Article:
As the weather gets cooler, skin can start to feel dry. But help may be close at hand with a hydrating mask.

Compared with regular face creams, "masks are often thicker, more emollient and even a bit greasy," says Dr. Amy Wechsler, a dermatologist and advisor to Youbeauty.com. But they moisturize without clogging pores, she says, because they are washed off instead of being rubbed in.

For an effective homemade moisturizing mask, Weschsler recommends yogurt and honey to soothe and nourish dry skin. First, mix two tablespoons honey (to hydrate) with two teaspoons of whole milk yogurt (contains skin-sloughing lactic acid for exfoliation). Warm the mixture slightly in the microwave, then smooth it over your face, lie down (so it doesn't drip) and relax 10 minutes. Then simply rinse with warm water.

If you would rather buy something prepared, she recommends reading the ingredients. Look for safflower, glycerin, petrolatum and hyaluronic acid, which are key for their hydrating properties. Hyaluronic acid draws moisture to the top layer of skin, so the face stays supple longer throughout the day, she said.

Here are some moisturizing masks to try:

Iroha green tea, aloe & ginseng cloth mask ($5.50 at www.bigelowchemists.com). The all-natural mask invigorates (ginseng) and comforts (aloe), and the green tea works to help revive skin.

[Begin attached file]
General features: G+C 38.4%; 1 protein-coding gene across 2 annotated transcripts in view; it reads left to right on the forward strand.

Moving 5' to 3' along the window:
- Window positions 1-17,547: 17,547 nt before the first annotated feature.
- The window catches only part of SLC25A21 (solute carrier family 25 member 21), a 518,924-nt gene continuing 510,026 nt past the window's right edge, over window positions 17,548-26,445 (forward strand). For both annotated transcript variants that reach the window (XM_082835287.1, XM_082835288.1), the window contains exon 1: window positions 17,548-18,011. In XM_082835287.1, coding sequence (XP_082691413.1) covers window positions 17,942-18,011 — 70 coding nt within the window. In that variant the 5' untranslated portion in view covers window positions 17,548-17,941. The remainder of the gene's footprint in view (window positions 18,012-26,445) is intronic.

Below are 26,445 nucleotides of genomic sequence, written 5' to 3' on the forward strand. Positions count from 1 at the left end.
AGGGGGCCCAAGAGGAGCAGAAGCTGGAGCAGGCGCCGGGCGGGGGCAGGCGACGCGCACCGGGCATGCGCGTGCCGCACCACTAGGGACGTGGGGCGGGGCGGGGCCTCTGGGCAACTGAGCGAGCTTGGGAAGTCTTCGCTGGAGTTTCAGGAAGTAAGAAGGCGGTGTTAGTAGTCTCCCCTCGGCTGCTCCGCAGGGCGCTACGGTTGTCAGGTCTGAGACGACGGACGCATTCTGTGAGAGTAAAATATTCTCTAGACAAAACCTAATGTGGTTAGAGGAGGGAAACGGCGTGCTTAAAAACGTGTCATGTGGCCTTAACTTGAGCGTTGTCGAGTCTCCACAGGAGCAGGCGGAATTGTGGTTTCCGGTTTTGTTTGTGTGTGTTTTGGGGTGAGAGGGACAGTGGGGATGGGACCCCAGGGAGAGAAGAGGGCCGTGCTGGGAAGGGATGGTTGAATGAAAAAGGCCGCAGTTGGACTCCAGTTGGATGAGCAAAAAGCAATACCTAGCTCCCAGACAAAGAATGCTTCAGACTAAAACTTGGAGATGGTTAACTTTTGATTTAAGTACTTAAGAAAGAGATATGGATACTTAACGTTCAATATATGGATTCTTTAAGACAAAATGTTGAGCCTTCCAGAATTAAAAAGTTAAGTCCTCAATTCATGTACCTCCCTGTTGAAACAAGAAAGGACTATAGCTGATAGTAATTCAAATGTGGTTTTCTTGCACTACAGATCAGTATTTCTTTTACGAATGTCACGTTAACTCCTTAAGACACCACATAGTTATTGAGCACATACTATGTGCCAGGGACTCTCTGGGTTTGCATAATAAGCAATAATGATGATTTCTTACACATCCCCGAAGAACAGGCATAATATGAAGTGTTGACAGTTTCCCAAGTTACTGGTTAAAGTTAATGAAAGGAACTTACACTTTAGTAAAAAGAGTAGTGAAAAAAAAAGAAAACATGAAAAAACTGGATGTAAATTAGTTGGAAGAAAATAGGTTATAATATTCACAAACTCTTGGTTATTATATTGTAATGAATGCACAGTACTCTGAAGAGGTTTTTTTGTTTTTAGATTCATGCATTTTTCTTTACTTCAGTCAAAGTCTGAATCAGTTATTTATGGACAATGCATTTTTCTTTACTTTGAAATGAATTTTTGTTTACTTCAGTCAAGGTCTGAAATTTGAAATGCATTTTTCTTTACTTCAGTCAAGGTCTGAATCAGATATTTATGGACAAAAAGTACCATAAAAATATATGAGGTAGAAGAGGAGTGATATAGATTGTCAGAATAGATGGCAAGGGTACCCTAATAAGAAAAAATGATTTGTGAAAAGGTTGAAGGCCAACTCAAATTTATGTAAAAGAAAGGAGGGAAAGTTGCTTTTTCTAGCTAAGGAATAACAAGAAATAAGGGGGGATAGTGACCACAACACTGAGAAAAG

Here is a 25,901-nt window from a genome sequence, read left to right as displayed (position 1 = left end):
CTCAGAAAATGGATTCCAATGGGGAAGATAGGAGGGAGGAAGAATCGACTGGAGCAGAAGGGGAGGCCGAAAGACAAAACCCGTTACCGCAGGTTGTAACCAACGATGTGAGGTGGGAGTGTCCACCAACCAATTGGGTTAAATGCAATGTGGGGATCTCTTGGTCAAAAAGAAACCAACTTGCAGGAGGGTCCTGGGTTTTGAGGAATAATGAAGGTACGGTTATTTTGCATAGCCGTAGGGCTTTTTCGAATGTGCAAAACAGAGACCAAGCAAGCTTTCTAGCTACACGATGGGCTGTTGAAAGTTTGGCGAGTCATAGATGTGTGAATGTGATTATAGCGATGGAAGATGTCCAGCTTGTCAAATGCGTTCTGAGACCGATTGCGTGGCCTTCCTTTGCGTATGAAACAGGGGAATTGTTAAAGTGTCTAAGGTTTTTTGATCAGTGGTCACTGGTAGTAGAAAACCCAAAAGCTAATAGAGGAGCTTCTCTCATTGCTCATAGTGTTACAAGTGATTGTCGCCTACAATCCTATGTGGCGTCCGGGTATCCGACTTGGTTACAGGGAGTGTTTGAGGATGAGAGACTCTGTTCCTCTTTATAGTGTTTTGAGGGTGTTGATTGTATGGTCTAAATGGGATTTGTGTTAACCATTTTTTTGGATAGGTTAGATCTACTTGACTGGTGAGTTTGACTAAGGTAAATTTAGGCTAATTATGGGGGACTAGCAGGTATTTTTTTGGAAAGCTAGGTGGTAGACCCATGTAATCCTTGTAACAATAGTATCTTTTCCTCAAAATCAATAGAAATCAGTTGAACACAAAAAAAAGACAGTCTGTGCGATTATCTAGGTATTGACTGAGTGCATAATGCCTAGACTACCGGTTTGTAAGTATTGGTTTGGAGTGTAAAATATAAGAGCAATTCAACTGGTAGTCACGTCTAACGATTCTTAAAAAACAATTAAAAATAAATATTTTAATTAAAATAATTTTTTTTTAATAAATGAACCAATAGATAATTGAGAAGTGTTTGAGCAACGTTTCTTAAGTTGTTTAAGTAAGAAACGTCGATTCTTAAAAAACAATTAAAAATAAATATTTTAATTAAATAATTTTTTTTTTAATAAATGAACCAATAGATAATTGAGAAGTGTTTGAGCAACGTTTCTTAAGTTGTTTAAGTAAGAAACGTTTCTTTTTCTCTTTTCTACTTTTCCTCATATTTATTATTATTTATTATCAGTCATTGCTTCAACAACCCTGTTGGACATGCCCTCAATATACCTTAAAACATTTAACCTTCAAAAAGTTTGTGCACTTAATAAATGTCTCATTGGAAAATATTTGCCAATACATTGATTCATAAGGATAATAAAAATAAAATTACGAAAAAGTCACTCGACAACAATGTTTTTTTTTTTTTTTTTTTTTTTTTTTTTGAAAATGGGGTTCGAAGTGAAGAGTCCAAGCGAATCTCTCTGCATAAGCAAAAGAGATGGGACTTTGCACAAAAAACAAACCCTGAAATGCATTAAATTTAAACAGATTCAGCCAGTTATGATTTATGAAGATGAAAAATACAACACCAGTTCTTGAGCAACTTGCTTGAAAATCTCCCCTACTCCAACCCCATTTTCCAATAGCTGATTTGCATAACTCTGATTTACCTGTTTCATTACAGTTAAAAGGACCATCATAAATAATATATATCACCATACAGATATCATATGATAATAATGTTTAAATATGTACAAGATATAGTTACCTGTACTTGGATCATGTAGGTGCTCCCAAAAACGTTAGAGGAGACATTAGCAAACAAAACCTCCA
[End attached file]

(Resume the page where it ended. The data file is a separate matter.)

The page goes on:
Clarins HydraQuench cream mask ($35 at www.nordstrom.com). Formulated to balance dehydrated skin, using katafray bark and a hyaluronic acid complex with a chemical structure that enables it to retain up to 1,000 times its weight in water.

One facial paper masks ($1.99 at www.target.com). The masks aim to moisturize and soothe tired, stressed skin. They're eco-friendly and travel well.

Liz Earle intensive nourishing treatment mask ($24 at www.uslizearle.com). The nourishing treatment mask is designed for dry, parched skin, and addresses dehydration with borage (an herb known for retaining moisture) and rose-scented geranium to tone and balance skin.

Kate Somerville Quench ($45 at www.katesomerville.com). It has hyaluronic acid to pull moisture deep into skin cells, plus cucumber and willowherb to soothe red or sensitive skin. And for anyone who's a fan of the Quench line or just looking to target dry skin, Somerville has a Quench lip treatment and in January will introduce an oil-free version of her hydrating Quench serum. This is great for dry skin prone to clogging or oily skin that's slightly parched from dry winter weather.